AgileBits 1Password was originally designed for the Mac way back in 2006. But today it also offers apps for Windows, Android, and iOS as well as extensions for all major browsers. It boasts some of the same features as top-tier managers LastPass and Dashlane, but lacks some key ones and overall feels a lot less polished.
1Password has a unique setup process. After entering your name, 1Password generates a 34-character “secret key.” Next you create your master password. Together, these two pieces create the full-encryption key used to encrypt your passwords and other data and you’ll need to enter them both each time you add a new device or browser extension. Given their importance, 1Password next offers to create an Emergency Kit that contains your secret key and a space to write in your master password. It saves it as a PDF, and you’re advised to store it on a USB key or in a safe deposit box.
1Password saves your login credentials when you first visit a site, but it won’t automatically display them when you return. Instead you must click the browser button to see a list of available logins for that site and select the right one or press Ctrl + backslash to bring it up. All your login data is saved and displayed in a list in your vault. You can edit individual entries and organize them into groups using tags. 1Password will check your vault for weak passwords, but it doesn’t offer much detailed evaluation.
The password generator, accessed from the browser extension, offers more customization options than most password managers. It defaults to 20-character passwords, but you can scale it anywhere from four to 54 characters using a slider. Passwords automatically use both upper- and lower-case letters, and you can include from one to 10 symbols and characters. Alternately, you can create a passphrase of three to 10 words with a choice of separators including hyphens, periods, or commas. Sadly, 1Password doesn’t let you automatically update passwords though.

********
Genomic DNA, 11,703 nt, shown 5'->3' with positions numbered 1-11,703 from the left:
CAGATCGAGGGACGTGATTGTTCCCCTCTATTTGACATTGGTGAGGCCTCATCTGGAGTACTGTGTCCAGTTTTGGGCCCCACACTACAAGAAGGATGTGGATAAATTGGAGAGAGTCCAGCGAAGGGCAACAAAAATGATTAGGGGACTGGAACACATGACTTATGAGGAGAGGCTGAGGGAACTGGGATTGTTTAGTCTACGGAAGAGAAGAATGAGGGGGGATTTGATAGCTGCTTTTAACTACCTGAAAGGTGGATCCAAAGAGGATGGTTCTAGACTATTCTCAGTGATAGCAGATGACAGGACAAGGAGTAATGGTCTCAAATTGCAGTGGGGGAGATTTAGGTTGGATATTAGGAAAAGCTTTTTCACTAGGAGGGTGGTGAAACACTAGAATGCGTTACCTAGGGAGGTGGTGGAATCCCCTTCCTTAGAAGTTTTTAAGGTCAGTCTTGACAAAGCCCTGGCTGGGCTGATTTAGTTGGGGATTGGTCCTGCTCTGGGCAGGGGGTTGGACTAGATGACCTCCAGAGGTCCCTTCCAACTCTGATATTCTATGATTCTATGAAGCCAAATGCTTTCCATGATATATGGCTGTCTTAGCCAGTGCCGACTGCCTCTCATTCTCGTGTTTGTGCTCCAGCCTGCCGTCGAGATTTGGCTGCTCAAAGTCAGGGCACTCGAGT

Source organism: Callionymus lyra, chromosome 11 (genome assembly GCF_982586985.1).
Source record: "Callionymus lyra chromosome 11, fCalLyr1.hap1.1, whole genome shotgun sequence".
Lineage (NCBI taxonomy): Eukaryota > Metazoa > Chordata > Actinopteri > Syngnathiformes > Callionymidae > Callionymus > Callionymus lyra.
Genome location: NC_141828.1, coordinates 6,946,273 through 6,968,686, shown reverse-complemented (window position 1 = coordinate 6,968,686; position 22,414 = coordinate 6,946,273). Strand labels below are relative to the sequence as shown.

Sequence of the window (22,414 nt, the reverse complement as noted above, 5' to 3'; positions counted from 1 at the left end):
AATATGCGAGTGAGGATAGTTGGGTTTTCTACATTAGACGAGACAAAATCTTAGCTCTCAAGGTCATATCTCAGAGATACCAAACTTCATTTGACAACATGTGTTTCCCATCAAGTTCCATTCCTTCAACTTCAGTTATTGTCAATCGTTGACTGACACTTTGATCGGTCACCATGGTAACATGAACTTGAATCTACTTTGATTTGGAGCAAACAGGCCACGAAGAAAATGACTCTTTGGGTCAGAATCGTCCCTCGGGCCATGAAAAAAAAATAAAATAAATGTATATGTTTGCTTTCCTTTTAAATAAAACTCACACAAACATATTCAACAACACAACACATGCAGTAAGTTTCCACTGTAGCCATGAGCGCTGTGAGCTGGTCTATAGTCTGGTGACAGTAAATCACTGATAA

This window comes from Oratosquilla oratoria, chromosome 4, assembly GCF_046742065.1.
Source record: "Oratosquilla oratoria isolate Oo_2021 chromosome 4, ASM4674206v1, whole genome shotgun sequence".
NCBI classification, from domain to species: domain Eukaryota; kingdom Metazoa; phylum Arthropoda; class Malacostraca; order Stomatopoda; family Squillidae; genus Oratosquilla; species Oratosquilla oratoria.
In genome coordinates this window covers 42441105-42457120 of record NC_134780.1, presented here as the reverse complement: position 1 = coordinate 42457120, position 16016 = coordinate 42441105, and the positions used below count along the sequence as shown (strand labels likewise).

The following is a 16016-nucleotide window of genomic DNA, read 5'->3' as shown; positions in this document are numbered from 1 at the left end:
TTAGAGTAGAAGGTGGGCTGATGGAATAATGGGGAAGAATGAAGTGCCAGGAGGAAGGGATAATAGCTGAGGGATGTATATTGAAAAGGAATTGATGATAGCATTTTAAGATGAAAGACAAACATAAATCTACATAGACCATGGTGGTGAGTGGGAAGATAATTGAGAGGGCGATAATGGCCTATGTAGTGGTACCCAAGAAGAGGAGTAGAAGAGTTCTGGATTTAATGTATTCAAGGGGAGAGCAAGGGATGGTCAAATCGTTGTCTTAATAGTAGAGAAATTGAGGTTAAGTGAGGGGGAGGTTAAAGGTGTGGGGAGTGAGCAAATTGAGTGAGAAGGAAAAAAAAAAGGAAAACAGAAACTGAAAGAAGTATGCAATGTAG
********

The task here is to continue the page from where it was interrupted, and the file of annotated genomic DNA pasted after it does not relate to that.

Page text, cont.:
1Password lets you store identity profiles and credit card information for filling in web forms. As with passwords, however, it doesn’t do this automatically. You have to right-click in a form field and choose the profile you want to use from a menu. 1Password also provides secure notes in which you can store sensitive documents and data like bank account and password numbers.
Pricing starts at $35.88 a year for a single user and allows you to use 1Password across all your devices. A family plan, which is required to share passwords, is $59.88 a year and covers up to five people. Both plans include a free 30-day trial.
1Password is a capable password manager, but it’s lack of automation, even if it’s for security reasons, is disappointing considering that’s one of the very features for which these tools are prized. If you’re new to password mangers, the involved installation can be daunting, too. 1Password is worth considering in your quest to find the right password manager for your needs, but we recommend trying something simpler like LastPass first.